The board-gamey feel also extends to combat, which admittedly is more like Battleships or Othello than Snakes and Ladders, although the true inspiration is clearly the Final Fantasy combat system. PCs and monsters arrange themselves in two ranks facing each other. They can shift back and forth between ranks. And they can attack enemies and defend themselves and do a few 'special moves'. And, er, that's about it. No real fluidity, no creativity, no movement. As soon as anybody tries to do anything interesting or intelligent, the system collapses and the GM just has to make something up. This is forgivable in OD&D, which was the first ever RPG and which had a 'punk' aesthetic and a highly flexible set of rules, and which concedes the power to make on the spot adjudications and house rules to individual DMs as a design choice. It is much less forgivable in a game which purports to be genuinely systematic.
Faced with the repetitiveness and rigidity of the rules, the GM ends up resorting to what he knows best, and stops really playing Ryuutama and running a red-headed bastard child of D&D masquerading as Ryuutama instead. We use the Ryuutama skills and stats and perform the journey checks, but in the end there isn't a great deal of difference between rolling STR+DEX to hit rather than THAC0, or rolling a journey check versus rolling to check if there is a random encounter. If anything, D&D's rules for travelling, such as they are, are more fully formed in that at least they give you a method for determining who the PCs meet while travelling and how they respond to them. Ryuutama doesn't have a single random encounter table or even tell a beginner GM what one is, nor any method for determining chance encounters or events on the road beyond 'just make things up as and when you feel like it, or pre-plot events', which I think in a game about overland travel is pretty unforgivable.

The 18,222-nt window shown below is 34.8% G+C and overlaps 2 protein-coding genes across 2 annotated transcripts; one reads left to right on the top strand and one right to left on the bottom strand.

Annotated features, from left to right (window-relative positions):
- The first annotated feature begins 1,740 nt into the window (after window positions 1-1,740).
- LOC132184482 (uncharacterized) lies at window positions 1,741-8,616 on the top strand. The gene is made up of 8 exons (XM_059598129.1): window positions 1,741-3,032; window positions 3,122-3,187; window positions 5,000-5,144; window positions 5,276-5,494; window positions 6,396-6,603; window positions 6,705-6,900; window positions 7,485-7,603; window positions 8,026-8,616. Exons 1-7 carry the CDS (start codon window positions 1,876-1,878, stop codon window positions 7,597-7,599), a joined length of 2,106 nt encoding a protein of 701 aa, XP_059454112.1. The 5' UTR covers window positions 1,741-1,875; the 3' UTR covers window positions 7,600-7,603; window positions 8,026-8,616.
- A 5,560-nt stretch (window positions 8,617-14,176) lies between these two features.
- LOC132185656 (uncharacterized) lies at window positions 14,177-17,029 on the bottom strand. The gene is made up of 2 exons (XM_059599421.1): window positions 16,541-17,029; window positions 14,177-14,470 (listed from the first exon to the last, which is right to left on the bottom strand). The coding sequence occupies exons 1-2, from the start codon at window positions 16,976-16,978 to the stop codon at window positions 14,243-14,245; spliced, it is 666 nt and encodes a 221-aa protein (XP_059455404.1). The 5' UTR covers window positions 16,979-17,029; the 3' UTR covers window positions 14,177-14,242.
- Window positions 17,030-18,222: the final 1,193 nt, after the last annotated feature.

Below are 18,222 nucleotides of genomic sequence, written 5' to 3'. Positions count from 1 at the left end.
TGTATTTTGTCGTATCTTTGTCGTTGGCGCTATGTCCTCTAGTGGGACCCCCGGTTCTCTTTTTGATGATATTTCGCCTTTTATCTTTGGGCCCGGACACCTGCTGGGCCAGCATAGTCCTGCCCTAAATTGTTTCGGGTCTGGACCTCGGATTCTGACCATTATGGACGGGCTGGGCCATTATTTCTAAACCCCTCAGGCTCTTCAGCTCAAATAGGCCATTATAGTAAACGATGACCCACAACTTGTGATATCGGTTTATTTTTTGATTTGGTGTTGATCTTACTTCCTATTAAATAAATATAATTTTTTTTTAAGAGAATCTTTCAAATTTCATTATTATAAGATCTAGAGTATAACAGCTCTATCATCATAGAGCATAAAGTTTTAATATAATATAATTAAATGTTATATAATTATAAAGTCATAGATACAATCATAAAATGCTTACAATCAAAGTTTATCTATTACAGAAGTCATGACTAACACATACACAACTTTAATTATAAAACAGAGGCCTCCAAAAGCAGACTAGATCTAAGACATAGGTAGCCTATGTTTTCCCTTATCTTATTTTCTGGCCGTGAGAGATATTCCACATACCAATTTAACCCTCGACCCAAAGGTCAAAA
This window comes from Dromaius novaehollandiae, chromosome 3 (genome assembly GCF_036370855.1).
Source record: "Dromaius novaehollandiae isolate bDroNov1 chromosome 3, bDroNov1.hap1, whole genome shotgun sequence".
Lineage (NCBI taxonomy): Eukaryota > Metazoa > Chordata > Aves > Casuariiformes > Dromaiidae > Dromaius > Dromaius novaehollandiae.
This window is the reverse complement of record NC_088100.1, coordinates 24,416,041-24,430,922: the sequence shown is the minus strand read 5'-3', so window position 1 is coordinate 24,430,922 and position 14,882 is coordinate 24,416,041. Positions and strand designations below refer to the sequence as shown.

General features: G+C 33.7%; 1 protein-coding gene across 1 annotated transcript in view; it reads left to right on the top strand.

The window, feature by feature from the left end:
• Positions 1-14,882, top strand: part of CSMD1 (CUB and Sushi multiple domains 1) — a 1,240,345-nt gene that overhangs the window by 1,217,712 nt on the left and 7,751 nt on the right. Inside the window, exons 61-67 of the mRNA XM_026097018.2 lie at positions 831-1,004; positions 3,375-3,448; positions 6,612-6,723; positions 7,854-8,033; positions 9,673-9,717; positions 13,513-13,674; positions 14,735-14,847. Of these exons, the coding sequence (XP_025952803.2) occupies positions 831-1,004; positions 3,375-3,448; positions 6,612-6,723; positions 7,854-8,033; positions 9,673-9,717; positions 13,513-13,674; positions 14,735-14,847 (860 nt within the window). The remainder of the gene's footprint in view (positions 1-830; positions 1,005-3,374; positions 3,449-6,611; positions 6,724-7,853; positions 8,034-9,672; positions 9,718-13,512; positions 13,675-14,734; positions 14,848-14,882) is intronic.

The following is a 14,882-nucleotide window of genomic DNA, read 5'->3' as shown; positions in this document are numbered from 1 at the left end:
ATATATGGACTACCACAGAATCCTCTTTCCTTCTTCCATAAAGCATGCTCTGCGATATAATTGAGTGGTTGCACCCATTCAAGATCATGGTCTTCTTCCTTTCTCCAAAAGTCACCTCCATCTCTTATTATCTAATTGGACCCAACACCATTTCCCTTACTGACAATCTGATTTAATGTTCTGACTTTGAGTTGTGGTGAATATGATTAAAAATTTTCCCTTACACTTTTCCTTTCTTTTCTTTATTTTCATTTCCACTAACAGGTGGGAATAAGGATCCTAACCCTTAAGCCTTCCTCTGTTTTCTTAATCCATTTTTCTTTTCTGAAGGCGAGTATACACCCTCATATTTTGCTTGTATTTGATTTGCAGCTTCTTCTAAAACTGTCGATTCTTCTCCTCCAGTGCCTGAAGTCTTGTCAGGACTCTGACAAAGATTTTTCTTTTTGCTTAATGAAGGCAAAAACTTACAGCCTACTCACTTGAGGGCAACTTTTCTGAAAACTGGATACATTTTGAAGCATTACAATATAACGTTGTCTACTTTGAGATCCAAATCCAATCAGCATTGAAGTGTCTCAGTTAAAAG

Ultimately, what I was hoping for was that Ryuutama would be a game that made interacting with the landscape itself interesting. It does not even come close to doing this. It might be just about possible to fiddle about with it until it did, but it would probably be simpler to start from scratch. I'm disappointed in it - although in its defence I do like the art and the occidentalist atmosphere that the images evoke.
1 1/2 Becs des corbins